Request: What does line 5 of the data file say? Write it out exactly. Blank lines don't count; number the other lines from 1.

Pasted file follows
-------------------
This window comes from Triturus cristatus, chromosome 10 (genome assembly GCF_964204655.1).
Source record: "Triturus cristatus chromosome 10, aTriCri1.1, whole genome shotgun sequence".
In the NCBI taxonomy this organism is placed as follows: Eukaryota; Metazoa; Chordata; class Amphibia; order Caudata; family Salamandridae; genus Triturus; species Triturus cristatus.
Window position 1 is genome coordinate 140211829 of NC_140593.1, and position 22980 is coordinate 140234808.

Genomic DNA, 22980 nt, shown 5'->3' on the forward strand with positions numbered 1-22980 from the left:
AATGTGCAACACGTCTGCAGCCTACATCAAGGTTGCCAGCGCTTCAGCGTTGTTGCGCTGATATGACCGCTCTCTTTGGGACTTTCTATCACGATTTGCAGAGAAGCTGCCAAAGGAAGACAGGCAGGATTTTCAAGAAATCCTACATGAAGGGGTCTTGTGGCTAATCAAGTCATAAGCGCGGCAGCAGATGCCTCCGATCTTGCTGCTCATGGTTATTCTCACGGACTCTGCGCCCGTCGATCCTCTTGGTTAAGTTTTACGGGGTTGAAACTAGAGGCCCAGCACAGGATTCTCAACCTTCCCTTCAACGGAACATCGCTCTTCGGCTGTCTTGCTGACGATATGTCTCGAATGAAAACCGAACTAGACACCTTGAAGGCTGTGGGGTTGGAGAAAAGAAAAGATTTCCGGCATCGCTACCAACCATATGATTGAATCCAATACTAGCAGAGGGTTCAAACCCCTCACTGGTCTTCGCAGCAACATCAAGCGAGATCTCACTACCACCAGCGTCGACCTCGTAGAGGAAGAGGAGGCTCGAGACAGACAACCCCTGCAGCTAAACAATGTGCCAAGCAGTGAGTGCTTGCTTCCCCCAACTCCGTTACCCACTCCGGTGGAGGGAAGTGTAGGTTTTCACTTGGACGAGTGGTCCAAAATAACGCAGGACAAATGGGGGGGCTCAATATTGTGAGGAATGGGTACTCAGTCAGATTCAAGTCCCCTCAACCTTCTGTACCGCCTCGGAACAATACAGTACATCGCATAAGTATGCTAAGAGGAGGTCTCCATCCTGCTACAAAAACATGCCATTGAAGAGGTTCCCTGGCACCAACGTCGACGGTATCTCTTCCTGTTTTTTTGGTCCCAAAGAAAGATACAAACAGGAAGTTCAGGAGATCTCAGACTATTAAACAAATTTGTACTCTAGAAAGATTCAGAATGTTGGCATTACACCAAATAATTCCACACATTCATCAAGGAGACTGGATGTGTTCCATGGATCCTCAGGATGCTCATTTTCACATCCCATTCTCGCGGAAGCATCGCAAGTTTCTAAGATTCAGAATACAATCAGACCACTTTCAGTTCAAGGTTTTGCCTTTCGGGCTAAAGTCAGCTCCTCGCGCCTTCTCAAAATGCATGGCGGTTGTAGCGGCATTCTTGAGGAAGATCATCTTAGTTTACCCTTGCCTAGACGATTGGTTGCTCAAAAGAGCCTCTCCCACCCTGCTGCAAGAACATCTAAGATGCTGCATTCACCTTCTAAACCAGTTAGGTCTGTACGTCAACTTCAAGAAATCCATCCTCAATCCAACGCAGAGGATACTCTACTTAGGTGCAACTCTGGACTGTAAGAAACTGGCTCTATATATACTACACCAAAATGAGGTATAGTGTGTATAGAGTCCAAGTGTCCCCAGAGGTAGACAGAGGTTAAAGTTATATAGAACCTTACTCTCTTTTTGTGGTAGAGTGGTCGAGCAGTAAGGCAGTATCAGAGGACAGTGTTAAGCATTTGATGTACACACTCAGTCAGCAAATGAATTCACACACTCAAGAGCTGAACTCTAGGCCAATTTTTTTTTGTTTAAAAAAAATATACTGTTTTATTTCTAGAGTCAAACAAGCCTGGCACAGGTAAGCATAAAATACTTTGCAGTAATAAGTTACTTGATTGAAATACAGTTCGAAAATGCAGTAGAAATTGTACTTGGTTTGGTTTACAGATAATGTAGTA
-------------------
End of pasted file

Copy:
Genomic DNA, 22980 nt, shown 5'->3' on the forward strand with positions numbered 1-22980 from the left: